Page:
We are unpersuaded by Dick's argument that the 1970 claim amendments by Flehr were, as Flehr stated in his response at the time, to "more clearly bring out the novel features of applicant's invention." Language such as this is gratuitous and virtually meaningless, as an amendment for any other reason would lack purpose. Accordingly, we reject Dick's assertion that the district court "had neither factual nor legal basis for its conclusion that the Magarvey prior art was highly material to those claims."
A degree of materiality may be offset by a showing of subjective good faith on the part of the applicant. However, a determination of inequitable conduct will not be avoided if knowledge of materiality or gross negligence greatly outweighs the lack of deceptive intent. Argus Chemical Corp. v. Fibre Glass-Evercoat Co., 759 F.2d 10, 14-15, 225 USPQ 1100, 1103 (Fed. Cir.), cert. denied, ___ U.S. ___, 106 S.Ct. 231, 88 L.Ed.2d 230 (1985). Where an applicant or his attorney knew or should have known that a reference was material ( see Rule 56(a)), the failure to disclose the reference is sufficient to establish intent. Id.; J.P. Stevens Co., 747 F.2d at 1560, 1564, 223 USPQ at 1092, 1096; Driscoll, 731 F.2d at 885, 221 USPQ at 751.
In this case, there is unrebutted evidence of record that the Sweet application would have issued in 1967 but for the intervening interference, after which the examiner rejected fourteen of the claims previously allowed on the basis of the Magarvey articles. During the interference, Sweet, through Flehr, submitted as exhibits and relied upon the 1964 Sweet report and 1965 Sweet article that cited the Magarvey articles to support his case. We are not persuaded that from this submission, which implied a relationship between the Magarvey articles and the Sweet application, the district court drew an unsupported inference that Sweet and Flehr knew or should have known that the articles were material.
Dick argues that "the record shows that Sweet considered the Magarvey papers irrelevant to his invention, and nothing in the record suggests that Flehr felt otherwise." To support this statement, Dick points to the three federal court opinions, cited above (Sixth Circuit, S.D. Ohio, and N.D. Illinois), in which the Sweet patent had been held not invalid over the prior art. We disagree with the arguments. Sweet's own prior statements flatly contradict the first portion of the statement. With respect to Flehr's "feelings," the three court opinions are based on different records, and the issue Dick points to them as having decided, validity, cannot serve as a defense to inequitable conduct. We note that Flehr obtained Sweet's report and article, which underscore the significance of the Magarvey articles, and proffered them during the interference. Dick's assertion that "[n]ot a scintilla of evidence in this record suggests that Messrs. Sweet and Flehr had any conscious intent to do wrong" fails under the rule of Argus Chemical Corp., stated supra.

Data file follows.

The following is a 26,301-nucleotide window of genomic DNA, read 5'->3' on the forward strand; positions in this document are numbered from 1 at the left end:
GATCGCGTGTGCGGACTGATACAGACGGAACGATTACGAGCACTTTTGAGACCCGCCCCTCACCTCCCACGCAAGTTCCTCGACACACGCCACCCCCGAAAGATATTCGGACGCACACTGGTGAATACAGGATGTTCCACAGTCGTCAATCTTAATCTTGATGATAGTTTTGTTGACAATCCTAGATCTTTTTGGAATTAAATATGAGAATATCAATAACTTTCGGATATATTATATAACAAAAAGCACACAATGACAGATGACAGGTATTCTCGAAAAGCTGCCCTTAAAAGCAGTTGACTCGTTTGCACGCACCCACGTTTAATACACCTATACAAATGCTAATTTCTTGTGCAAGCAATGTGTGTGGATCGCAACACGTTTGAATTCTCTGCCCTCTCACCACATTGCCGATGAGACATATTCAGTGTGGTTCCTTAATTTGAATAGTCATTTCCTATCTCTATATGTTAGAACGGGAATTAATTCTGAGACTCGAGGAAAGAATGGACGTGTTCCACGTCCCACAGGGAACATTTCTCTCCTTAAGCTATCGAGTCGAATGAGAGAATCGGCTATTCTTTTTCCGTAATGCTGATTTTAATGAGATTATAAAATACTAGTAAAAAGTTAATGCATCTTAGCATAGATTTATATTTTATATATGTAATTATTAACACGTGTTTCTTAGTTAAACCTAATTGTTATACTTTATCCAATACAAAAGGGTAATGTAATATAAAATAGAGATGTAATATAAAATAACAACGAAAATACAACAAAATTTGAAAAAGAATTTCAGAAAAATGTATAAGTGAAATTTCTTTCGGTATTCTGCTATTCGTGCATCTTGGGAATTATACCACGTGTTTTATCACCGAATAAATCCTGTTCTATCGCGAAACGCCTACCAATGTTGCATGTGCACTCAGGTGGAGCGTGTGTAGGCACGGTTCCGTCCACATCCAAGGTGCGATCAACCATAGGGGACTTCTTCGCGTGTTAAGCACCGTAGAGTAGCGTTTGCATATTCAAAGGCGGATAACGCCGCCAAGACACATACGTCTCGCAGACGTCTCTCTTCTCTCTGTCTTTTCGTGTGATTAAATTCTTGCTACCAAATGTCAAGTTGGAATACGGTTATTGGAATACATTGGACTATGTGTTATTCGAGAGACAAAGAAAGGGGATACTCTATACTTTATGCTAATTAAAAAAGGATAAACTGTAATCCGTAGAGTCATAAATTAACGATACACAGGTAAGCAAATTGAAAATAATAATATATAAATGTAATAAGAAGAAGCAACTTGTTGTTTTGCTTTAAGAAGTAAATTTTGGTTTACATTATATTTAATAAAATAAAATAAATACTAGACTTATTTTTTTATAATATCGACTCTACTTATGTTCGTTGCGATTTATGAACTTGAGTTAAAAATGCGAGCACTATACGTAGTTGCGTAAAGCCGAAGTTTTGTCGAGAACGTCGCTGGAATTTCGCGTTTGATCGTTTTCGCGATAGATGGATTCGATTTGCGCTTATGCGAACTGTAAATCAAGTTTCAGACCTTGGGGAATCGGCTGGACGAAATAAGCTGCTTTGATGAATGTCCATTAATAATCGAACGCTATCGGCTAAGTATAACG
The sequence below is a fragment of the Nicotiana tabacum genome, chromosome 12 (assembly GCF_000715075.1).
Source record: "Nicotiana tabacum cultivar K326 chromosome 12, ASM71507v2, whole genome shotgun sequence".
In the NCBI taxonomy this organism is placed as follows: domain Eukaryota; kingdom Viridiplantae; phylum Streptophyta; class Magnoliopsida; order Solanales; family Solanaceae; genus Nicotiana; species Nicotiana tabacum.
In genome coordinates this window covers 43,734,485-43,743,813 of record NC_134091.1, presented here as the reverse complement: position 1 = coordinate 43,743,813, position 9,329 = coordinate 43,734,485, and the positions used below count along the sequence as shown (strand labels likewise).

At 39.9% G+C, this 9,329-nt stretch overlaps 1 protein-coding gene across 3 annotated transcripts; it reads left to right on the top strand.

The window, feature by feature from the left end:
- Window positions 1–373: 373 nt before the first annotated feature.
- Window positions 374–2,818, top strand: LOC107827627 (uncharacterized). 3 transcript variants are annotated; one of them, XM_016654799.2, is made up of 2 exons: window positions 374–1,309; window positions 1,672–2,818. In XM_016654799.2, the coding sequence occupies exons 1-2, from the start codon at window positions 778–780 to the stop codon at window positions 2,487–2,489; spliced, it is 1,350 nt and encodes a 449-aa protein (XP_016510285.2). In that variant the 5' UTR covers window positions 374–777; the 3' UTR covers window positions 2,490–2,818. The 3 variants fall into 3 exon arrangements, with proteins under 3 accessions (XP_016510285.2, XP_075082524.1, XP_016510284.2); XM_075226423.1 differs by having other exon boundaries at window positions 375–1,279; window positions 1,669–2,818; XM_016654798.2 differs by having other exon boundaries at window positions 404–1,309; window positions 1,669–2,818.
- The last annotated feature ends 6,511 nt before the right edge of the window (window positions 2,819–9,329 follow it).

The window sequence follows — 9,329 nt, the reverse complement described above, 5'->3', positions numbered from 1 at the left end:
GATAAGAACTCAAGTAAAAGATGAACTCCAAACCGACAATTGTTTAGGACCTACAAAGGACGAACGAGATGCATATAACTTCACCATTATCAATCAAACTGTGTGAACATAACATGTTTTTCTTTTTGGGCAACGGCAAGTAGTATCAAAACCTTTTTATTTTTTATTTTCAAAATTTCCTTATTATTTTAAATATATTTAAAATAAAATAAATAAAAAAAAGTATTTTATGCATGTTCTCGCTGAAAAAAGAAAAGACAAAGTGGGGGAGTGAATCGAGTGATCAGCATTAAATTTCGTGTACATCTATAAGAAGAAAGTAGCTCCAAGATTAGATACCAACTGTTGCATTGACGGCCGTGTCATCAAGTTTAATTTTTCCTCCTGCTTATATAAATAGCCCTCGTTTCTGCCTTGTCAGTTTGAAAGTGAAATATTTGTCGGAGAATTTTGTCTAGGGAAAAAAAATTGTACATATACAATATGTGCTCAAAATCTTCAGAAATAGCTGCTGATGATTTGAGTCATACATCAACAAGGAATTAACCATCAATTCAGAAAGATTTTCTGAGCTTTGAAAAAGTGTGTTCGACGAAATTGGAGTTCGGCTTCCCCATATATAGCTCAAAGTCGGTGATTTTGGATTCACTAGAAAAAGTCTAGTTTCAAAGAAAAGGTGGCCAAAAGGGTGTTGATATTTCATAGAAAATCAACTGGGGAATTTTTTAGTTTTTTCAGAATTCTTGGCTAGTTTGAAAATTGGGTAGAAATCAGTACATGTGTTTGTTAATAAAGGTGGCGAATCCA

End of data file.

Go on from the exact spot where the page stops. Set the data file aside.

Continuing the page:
Dick further argues that citing Waage and the Magarvey articles in Sweet's own 1964 Report and 1965 article (both brought to the attention of the Board of Interferences) "rebuts the notion that Sweet concealed any prior art." However, we know of no support for the proposition that distribution "to the technical libraries of this country more than two years before the Patent Office first acted" on the Sweet application "negates the existence of mens rea." If Sweet's citation of the articles supports any inference, it is the inference of the district court to the effect that Sweet understood their importance to his invention.
Also, the district court pointed out that "the PTO cannot realistically be thought of as the equivalent (say) of a small law office, in which notice to one person may fairly be deemed notice to all. It is not necessarily true that the PTO Examining Division will have access to proofs filed in the course of an interference." 617 F. Supp. at 1397, 228 USPQ at 74.
The district court relied on Sweet's conduct ( i.e., Flehr's failure to bring to the attention of the examiner the Waage article) and his mischaracterization of the Winston patent to support its finding of intent underlying the holding of inequitable conduct. However, because we are satisfied that the finding of intent is otherwise well supported, we need not rely on these examples of Sweet's conduct.